Why Are You Addicted to the UPS Whiteboard Ads?
When do you know your ad has surpassed "marketing tactic" status and has become a pop-culture icon? When SNL makes fun of you, of course!
In 2007, UPS launched a 34 million dollar campaign, called the UPS Whiteboard. With TiVo stopping power, the whiteboard artist, Andy Azula, seems to have a knack for entrancing all people that watch these ads, getting the message across in a very memorable "goal-oriented" fashion.
So what's the process?
UPS understood they offered an oil-tanker full of great resources, but had no clue how to communicate all these ideas to their target market, and at the same time keep brand consistency. Enter the Martin Agency. Their solution? A whiteboard, a brown marker and a "man in a lady wig." (Watch the SNL clip and you'll understand) So, why is the Whiteboard campaign so effective?
The Whiteboard Ads combine three elements. Narrative, Illustration and Simplicity. The ads are quite easy to understand and follow, which is a big part of the success; but they also use a "hidden" tactic.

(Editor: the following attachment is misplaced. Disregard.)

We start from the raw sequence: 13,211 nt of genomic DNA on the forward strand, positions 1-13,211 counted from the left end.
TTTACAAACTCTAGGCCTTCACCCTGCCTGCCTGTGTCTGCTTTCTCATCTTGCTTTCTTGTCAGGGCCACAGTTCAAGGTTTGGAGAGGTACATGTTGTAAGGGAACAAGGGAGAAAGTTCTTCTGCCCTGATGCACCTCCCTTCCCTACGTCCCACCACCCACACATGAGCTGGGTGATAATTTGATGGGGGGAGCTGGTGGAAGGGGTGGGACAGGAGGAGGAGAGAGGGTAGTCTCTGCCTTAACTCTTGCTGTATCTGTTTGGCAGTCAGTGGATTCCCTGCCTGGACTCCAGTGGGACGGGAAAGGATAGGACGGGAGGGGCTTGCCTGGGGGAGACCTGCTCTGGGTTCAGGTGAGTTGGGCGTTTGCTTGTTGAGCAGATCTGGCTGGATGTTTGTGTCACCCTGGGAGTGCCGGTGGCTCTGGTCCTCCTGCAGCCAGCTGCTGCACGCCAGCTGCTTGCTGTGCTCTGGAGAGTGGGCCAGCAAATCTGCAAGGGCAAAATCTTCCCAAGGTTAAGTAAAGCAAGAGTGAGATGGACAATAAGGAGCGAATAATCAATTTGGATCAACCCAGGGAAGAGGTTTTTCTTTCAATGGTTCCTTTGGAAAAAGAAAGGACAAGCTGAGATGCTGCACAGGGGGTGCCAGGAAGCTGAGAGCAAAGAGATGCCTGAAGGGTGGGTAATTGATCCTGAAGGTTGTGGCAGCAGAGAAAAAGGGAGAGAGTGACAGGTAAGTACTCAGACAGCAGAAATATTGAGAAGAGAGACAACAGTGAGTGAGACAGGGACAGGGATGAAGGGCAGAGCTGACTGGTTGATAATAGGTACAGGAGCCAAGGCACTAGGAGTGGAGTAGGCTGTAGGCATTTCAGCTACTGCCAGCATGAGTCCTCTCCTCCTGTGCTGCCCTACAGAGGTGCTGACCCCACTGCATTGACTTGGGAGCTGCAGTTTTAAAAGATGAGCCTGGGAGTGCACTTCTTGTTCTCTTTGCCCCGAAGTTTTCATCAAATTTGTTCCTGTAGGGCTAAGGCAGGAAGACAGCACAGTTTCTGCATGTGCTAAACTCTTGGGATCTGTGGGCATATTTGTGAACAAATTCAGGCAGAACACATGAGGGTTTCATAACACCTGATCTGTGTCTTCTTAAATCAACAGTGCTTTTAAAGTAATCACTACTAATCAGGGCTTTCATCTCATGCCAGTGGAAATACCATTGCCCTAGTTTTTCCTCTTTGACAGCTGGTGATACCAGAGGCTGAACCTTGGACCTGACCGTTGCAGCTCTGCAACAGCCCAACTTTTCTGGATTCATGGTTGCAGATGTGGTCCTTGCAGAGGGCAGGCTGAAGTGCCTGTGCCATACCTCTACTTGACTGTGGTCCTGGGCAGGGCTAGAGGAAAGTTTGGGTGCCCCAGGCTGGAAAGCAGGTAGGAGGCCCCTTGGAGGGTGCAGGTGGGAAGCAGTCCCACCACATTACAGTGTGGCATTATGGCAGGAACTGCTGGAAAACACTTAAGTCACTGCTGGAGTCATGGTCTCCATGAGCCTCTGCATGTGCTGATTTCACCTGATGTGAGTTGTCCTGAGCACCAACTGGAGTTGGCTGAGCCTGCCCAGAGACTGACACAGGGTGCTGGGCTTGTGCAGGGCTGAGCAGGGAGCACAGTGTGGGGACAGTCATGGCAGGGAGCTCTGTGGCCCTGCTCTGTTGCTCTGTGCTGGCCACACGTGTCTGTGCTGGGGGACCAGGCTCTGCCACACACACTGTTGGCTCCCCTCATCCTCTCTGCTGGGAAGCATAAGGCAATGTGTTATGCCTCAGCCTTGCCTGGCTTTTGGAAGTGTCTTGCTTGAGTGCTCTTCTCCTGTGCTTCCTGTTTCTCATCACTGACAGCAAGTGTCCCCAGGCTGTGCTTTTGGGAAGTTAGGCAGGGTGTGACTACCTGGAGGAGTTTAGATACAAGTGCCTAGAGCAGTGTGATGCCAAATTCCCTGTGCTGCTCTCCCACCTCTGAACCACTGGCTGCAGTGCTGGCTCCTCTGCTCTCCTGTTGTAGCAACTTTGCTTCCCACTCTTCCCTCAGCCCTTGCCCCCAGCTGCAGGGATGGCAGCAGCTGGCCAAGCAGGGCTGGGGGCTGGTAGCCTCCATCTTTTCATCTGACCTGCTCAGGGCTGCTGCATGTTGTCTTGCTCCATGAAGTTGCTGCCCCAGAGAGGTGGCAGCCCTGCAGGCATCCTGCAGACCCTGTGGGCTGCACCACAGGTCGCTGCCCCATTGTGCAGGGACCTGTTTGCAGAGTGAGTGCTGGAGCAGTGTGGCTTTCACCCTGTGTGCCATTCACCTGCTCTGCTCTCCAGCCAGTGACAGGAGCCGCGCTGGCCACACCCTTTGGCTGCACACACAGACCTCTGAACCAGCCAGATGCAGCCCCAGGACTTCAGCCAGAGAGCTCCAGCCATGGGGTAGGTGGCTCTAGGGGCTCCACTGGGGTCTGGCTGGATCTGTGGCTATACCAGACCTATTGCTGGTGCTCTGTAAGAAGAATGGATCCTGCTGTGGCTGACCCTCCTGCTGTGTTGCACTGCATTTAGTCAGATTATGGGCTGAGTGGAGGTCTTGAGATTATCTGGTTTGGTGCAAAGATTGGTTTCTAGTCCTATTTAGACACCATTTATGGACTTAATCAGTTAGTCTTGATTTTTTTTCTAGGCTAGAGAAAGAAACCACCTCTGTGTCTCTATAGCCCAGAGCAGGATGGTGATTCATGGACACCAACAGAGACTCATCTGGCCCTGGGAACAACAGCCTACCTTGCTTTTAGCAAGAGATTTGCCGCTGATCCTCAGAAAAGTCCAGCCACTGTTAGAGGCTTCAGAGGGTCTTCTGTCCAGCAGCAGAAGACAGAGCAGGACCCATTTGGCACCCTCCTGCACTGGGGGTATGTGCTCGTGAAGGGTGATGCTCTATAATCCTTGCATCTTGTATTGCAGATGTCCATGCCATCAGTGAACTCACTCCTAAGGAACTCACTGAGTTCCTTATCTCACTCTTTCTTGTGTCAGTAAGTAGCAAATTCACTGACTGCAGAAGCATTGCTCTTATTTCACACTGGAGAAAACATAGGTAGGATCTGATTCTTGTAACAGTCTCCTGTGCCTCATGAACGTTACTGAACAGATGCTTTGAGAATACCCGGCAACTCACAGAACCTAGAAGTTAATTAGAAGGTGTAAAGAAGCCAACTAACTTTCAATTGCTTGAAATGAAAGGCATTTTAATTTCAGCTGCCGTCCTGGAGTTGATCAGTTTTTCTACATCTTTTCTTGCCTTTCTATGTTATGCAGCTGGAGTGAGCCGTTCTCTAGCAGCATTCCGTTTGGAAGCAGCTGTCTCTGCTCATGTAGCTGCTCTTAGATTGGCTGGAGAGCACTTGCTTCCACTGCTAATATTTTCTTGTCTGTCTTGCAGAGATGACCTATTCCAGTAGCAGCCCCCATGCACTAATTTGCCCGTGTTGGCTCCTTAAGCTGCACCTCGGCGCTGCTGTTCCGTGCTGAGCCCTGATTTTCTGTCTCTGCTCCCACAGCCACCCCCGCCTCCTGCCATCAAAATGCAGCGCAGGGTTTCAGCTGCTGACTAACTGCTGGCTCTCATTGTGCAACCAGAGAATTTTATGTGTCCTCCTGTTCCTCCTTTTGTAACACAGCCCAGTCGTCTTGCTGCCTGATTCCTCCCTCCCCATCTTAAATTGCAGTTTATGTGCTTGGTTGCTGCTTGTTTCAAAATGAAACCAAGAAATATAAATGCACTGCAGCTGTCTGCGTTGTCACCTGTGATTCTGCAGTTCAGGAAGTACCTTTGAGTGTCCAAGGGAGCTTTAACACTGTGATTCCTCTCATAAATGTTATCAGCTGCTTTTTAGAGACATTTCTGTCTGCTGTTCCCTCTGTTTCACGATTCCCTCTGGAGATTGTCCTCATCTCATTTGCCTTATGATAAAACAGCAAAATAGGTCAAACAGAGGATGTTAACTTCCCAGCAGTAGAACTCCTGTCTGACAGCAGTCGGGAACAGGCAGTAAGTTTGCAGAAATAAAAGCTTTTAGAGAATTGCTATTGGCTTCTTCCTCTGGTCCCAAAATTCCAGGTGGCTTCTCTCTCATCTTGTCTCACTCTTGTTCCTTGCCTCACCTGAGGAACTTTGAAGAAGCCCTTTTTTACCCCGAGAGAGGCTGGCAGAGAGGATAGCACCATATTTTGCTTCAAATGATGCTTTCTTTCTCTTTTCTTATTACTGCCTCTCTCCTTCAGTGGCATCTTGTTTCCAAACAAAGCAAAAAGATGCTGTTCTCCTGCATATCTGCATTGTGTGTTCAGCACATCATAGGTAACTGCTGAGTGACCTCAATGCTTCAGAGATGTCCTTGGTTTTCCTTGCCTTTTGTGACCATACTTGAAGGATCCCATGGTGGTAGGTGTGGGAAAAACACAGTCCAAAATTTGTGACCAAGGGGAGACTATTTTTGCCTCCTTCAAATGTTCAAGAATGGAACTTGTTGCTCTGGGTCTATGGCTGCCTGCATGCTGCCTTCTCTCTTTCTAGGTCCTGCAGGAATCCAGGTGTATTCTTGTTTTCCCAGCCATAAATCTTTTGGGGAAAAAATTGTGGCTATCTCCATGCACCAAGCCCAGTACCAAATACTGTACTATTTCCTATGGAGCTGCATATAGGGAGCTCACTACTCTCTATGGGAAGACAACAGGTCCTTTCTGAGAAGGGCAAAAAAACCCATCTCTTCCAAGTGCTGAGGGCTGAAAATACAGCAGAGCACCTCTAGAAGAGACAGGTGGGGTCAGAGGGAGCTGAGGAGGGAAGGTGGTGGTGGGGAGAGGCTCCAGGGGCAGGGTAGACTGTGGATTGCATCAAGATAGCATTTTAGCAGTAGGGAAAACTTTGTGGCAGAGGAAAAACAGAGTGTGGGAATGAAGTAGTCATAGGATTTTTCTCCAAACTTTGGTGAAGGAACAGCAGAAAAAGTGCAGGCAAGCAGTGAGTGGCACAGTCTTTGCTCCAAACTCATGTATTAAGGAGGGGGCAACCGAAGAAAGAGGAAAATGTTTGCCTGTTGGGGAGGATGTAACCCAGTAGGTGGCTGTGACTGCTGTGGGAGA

The Hidden Tactic:
Intentional, or accidental, UPS and the Martin Agency have taken your brain hostage. With a whiteboard setup typically found in learning environments, your mind interprets the ad as a "learning opportunity." It is also helpful that the very concept being illustrated (literally) is also audibly communicated to you at the same time. In other words, all areas of your noggin are lighting up with delight, therefore you are more likely to recall this experience. (See BusinessWeek's findings on this)
The Goal-Oriented Result!
By exercising what we believe is a great example of "Goal-Oriented" Design, UPS has taken you to school and they are confident you learned your lesson. Can you easily recall many of the major selling points of UPS service months after seeing the ad?
How about at your company? Are you using pretty designs or goal-oriented designs?
Image credited to NewsWeek http://www.businessweek.com/managing/content/feb2008/ca20080220_798280_page_2.htm